Making a First Attempt at Hooking the UI to the Domain Model

I once started describing a new architecture from the bottom up. I mean, I started describing it from the database. One of the readers told me in no uncertain terms that I should start talking about what the architecture looked like from the UI programmer's point of view. If it wasn't good in that perspective, there was no point reading on. I decided that that way of thinking had its merits, so it's now time to have a first look at the Domain Model we just sketched from a UI programmer's viewpoint.

A Basic Goal

I want you to consider whether you think we are fulfilling one of my basic goals, which is providing "simplicity to the left" (or "simplicity to the top," depending upon how you visualize the layers in a layered architecture). What I mean is providing a simple API for the UI programmer so he or she can easily see, breathe, and understand the model, and can focus on UI matters and not have to think about complex protocols for the Domain Model.

Skipping data binding is not a basic goal, not at all, but I will skip data binding here in the first discussion about the UI. Data binding won't be the focus at all in this book, but we'll touch some more on that in later chapters.

The Current Focus of the Simple UI

I think the Domain Model might be somewhat abstract at the moment, but discussing it from a UI point of view might change this a bit. The scenarios I think we should try out are the following:

  • List orders for a customer

  • Add an order

Again, I won't use ordinary databinding right here, but just simple, direct code for hooking the UI to the Domain Model.

List Orders for a Customer

I need to be able to list orders for a customer. When the Domain Model is built later on, I just need to add a "view" on top of the Domain Model and fake some Orders. I'm thinking about a form that looks something like the one in Figure 4-14.

Figure 4-14. List orders for a customer


You might think that I'm fighting the tool (VS.NET or similar form editors), but because I'm in extremely early sketch mode, I decided to visualize the form ideas with pen and paper. (But for this book, I'll provide images that were rendered in a graphics program.)

This is plain and simple. To make this possible to test and show, we need to write a function that could be called from Main() for faking a customer and some orders.

The user will probably choose a customer from a customer list form, and we provide the customer instance to the constructor of the form to show details of a single customer (let's call the form CustomerForm). The form stores the customer instance in a private field called (_customer).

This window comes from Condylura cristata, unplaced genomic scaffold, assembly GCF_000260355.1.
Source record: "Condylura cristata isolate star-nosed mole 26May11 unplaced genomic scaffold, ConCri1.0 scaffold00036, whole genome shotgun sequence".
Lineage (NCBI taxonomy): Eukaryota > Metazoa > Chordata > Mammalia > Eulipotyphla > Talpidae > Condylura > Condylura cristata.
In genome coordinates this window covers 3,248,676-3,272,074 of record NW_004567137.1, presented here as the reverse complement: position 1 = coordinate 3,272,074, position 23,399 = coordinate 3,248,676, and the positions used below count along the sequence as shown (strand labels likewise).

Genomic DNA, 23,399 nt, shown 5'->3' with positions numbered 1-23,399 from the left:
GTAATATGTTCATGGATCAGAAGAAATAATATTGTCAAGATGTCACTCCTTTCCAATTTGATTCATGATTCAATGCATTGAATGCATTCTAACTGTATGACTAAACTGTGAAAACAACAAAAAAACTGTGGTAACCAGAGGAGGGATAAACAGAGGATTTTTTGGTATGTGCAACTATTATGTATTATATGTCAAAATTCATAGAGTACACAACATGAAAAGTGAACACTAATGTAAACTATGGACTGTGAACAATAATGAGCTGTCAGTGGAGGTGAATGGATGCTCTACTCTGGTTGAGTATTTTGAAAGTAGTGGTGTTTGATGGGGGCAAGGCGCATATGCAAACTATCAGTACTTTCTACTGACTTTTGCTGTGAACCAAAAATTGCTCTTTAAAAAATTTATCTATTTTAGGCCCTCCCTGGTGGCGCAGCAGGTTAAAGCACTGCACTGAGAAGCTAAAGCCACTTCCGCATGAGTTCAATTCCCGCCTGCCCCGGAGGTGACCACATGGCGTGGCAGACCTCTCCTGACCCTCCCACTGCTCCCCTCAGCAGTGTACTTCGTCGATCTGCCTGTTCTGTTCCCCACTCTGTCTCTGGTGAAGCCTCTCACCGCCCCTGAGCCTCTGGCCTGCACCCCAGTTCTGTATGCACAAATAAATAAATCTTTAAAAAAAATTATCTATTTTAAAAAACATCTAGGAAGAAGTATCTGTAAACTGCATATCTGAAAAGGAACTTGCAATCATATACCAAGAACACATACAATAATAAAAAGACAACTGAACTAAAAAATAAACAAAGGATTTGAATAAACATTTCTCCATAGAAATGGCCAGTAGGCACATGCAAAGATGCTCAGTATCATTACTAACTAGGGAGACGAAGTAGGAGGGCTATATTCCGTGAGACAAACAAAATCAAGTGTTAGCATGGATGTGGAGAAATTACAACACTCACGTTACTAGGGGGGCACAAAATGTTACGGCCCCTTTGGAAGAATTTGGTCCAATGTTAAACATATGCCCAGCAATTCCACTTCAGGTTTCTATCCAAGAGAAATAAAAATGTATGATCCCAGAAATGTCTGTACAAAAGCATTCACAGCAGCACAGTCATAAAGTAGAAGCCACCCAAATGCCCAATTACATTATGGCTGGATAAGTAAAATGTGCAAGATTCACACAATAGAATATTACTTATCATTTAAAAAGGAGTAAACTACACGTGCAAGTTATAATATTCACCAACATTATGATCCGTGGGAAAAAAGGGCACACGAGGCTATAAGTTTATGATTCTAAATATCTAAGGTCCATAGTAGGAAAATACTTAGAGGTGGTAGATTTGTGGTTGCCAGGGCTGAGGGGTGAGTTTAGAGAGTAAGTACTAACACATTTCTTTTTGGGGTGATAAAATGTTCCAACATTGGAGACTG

Then the code in _PaintCustomer() method of the form could look like this:

//CustomerForm private void _PaintCustomer() {     //Get the data:     IList theOrders = _orderRepository.GetOrders(_customer);     //Paint the customer:     txtCustomerNumber.Text =         _customer.CustomerNumber.ToString();     txtName.Text = _customer.Name;     //Paint the orders:     foreach (Order o in theOrders)    {         //TODO...    } }

Something that is worth pointing out is that I expect the usage of Null Object [Woolf Null Object] in the previous code when I paint the orders. Because of that, all orders will have a ReferencePerson (an empty one), even if it hasn't been decided yet, so I don't need any null checks. In my opinion, this is an example of a detail that shows how to increase the simplicity for the UI programmer.

Having to write the code by hand for filling the UI was a bit tedious. But looking back at it, isn't it extremely simple to read so far? Sure, we are trying out simple things, but still.

Add an Order

The other form example is one for making it possible to add an order. I'm envisioning that you have first selected the customer and then you get a form like the one shown in Figure 4-15.

Figure 4-15. Form for adding an order

To make this happen, first an Order is instantiated, and then the order is sent to the constructor of the form.

The code for _PaintOrder() could then look like this:

//OrderForm._PaintOrder() txtOrderNumber.Text = _ShowOrderNumber(_order.OrderNumber); txtOrderDate.Text = _order.OrderDate.ToString(); //And so on, the code here is extremely similar in //principle to the one shown above for _PaintCustomer().

To avoid having a zero value for txtOrderNumber, I used a helper (_ShowOrderNumber()) that perhaps shows "New" instead of 0.

What Did We Just See?

One way of describing this type of UI is to use the pattern Fowler calls Separated Presentation [Fowler PoEAA2]. The idea is to separate the logic from the code that manipulates the presentation. It's a basic principle that has been recommended for a long time; however, it's very often abused. We get it at least to a degree more or less automatically and for free because we use DDD.

Again, this section was mostly to give us a better feeling about the requirements by thinking about them from another perspective, the UI. From now on, we won't discuss much about UI-related things until we get to Chapter 11, "Focus on the UI."

Now let's move on to yet another view regarding the requirements.

Applying Domain-Driven Design and Patterns(c) With Examples in C# and  .NET
Applying Domain-Driven Design and Patterns: With Examples in C# and .NET
ISBN: 0321268202
EAN: 2147483647
Year: 2006
Pages: 179
Authors: Jimmy Nilsson

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